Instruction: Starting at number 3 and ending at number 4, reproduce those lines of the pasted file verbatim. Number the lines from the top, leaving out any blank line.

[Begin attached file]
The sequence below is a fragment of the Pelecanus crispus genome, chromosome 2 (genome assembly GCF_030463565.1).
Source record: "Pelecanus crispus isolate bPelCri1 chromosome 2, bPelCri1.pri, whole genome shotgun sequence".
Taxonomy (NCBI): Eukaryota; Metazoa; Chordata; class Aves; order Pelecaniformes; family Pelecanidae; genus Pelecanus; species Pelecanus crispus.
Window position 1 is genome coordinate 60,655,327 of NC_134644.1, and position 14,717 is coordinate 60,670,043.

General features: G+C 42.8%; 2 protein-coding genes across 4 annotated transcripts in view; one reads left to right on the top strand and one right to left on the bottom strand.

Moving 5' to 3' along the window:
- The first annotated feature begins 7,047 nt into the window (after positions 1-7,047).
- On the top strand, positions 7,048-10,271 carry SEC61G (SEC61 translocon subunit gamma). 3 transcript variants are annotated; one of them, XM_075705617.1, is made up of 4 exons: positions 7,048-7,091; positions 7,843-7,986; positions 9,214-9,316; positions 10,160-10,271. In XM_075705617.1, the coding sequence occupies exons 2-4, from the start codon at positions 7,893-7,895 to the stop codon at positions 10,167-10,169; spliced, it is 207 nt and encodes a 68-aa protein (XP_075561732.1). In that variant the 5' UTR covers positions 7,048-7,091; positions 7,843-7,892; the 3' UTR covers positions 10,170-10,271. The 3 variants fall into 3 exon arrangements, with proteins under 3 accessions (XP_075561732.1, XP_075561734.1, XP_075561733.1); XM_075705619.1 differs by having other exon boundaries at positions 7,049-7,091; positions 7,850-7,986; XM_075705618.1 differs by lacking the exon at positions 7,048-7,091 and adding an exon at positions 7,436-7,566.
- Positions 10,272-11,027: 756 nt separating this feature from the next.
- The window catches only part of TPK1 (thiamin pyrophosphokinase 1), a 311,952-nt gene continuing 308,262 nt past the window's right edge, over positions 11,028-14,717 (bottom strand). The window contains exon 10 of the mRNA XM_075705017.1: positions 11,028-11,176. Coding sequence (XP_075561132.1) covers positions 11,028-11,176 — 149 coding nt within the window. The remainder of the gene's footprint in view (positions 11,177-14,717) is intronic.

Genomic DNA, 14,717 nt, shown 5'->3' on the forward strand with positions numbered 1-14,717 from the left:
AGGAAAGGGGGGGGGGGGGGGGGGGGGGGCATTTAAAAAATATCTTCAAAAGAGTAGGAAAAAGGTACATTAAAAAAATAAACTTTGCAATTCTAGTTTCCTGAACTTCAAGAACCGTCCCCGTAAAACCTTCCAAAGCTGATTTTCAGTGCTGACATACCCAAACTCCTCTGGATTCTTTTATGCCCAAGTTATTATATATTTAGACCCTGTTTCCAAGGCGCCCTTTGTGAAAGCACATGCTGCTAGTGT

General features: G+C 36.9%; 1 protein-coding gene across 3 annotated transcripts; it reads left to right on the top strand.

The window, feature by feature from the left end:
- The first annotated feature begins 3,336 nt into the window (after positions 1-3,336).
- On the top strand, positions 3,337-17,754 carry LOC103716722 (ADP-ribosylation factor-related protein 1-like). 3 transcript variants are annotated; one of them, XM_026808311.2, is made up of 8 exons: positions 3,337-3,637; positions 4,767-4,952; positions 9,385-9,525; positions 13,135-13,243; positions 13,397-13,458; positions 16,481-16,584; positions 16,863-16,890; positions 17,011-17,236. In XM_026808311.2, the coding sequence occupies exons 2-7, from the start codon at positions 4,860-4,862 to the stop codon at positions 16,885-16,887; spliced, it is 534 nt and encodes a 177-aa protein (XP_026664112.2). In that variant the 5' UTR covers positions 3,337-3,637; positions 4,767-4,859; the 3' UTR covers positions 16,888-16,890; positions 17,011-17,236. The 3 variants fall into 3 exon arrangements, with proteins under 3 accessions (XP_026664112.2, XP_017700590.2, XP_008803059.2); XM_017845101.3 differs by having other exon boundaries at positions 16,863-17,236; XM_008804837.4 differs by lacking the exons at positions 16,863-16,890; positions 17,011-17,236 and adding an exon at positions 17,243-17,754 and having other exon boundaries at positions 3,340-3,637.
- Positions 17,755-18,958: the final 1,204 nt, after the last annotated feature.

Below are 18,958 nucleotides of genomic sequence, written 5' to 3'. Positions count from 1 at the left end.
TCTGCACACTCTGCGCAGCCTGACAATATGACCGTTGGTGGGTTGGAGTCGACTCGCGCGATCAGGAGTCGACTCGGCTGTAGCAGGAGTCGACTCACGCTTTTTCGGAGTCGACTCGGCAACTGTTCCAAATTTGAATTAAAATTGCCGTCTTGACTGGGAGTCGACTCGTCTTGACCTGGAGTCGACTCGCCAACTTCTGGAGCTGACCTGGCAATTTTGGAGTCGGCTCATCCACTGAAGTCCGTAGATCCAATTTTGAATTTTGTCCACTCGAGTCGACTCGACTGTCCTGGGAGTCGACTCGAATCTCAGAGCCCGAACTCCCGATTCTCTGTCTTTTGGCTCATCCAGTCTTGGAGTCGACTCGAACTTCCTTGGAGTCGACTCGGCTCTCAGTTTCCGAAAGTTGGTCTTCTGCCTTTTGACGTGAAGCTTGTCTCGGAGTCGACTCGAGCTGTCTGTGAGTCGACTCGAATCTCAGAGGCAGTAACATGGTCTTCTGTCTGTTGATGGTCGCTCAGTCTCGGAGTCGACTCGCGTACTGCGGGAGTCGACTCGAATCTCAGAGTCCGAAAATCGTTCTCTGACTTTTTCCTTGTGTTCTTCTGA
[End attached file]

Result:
Taxonomy (NCBI): Eukaryota; Metazoa; Chordata; class Aves; order Pelecaniformes; family Pelecanidae; genus Pelecanus; species Pelecanus crispus.
Window position 1 is genome coordinate 60,655,327 of NC_134644.1, and position 14,717 is coordinate 60,670,043.